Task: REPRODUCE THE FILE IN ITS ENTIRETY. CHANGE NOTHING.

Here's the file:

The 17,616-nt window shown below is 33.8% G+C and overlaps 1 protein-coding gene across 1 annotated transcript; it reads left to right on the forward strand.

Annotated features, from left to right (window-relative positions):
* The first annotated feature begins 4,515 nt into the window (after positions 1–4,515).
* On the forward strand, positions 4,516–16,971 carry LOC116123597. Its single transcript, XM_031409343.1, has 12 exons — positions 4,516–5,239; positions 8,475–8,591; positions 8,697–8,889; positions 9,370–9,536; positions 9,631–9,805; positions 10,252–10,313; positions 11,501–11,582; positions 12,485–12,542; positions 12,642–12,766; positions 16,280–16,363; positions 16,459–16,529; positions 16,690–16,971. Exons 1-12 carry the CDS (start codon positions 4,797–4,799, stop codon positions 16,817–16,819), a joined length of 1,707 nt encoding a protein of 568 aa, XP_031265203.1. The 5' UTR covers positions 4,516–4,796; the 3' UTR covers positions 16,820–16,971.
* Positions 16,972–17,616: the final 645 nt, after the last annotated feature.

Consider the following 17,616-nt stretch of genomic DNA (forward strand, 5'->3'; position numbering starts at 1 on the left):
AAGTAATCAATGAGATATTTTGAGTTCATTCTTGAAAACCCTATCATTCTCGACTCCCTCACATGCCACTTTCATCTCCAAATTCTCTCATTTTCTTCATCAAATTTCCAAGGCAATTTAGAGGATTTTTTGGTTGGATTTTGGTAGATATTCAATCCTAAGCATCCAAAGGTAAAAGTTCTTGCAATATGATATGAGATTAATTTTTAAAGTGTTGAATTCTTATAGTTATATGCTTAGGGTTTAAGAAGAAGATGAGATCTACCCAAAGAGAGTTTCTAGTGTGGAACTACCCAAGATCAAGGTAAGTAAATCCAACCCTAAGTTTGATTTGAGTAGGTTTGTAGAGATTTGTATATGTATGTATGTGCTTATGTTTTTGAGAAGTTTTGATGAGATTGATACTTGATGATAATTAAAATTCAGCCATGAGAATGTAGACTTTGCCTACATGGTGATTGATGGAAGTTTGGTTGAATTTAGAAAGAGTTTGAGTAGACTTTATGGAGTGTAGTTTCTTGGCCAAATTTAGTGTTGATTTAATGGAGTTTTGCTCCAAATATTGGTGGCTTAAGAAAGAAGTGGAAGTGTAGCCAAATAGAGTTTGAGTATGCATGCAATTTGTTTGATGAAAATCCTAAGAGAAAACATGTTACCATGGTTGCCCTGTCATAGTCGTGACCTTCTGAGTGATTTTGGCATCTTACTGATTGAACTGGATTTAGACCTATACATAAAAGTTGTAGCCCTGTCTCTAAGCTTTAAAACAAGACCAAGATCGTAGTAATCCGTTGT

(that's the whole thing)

The 17,616-nt window shown below is 33.8% G+C and overlaps 1 protein-coding gene across 1 annotated transcript; it reads left to right on the forward strand.

Annotated features, from left to right (window-relative positions):
* The first annotated feature begins 4,515 nt into the window (after positions 1–4,515).
* On the forward strand, positions 4,516–16,971 carry LOC116123597. Its single transcript, XM_031409343.1, has 12 exons — positions 4,516–5,239; positions 8,475–8,591; positions 8,697–8,889; positions 9,370–9,536; positions 9,631–9,805; positions 10,252–10,313; positions 11,501–11,582; positions 12,485–12,542; positions 12,642–12,766; positions 16,280–16,363; positions 16,459–16,529; positions 16,690–16,971. Exons 1-12 carry the CDS (start codon positions 4,797–4,799, stop codon positions 16,817–16,819), a joined length of 1,707 nt encoding a protein of 568 aa, XP_031265203.1. The 5' UTR covers positions 4,516–4,796; the 3' UTR covers positions 16,820–16,971.
* Positions 16,972–17,616: the final 645 nt, after the last annotated feature.

Consider the following 17,616-nt stretch of genomic DNA (forward strand, 5'->3'; position numbering starts at 1 on the left):
AAGTAATCAATGAGATATTTTGAGTTCATTCTTGAAAACCCTATCATTCTCGACTCCCTCACATGCCACTTTCATCTCCAAATTCTCTCATTTTCTTCATCAAATTTCCAAGGCAATTTAGAGGATTTTTTGGTTGGATTTTGGTAGATATTCAATCCTAAGCATCCAAAGGTAAAAGTTCTTGCAATATGATATGAGATTAATTTTTAAAGTGTTGAATTCTTATAGTTATATGCTTAGGGTTTAAGAAGAAGATGAGATCTACCCAAAGAGAGTTTCTAGTGTGGAACTACCCAAGATCAAGGTAAGTAAATCCAACCCTAAGTTTGATTTGAGTAGGTTTGTAGAGATTTGTATATGTATGTATGTGCTTATGTTTTTGAGAAGTTTTGATGAGATTGATACTTGATGATAATTAAAATTCAGCCATGAGAATGTAGACTTTGCCTACATGGTGATTGATGGAAGTTTGGTTGAATTTAGAAAGAGTTTGAGTAGACTTTATGGAGTGTAGTTTCTTGGCCAAATTTAGTGTTGATTTAATGGAGTTTTGCTCCAAATATTGGTGGCTTAAGAAAGAAGTGGAAGTGTAGCCAAATAGAGTTTGAGTATGCATGCAATTTGTTTGATGAAAATCCTAAGAGAAAACATGTTACCATGGTTGCCCTGTCATAGTCGTGACCTTCTGAGTGATTTTGGCATCTTACTGATTGAACTGGATTTAGACCTATACATAAAAGTTGTAGCCCTGTCTCTAAGCTTTAAAACAAGACCAAGATCGTAGTAATCCGTTGT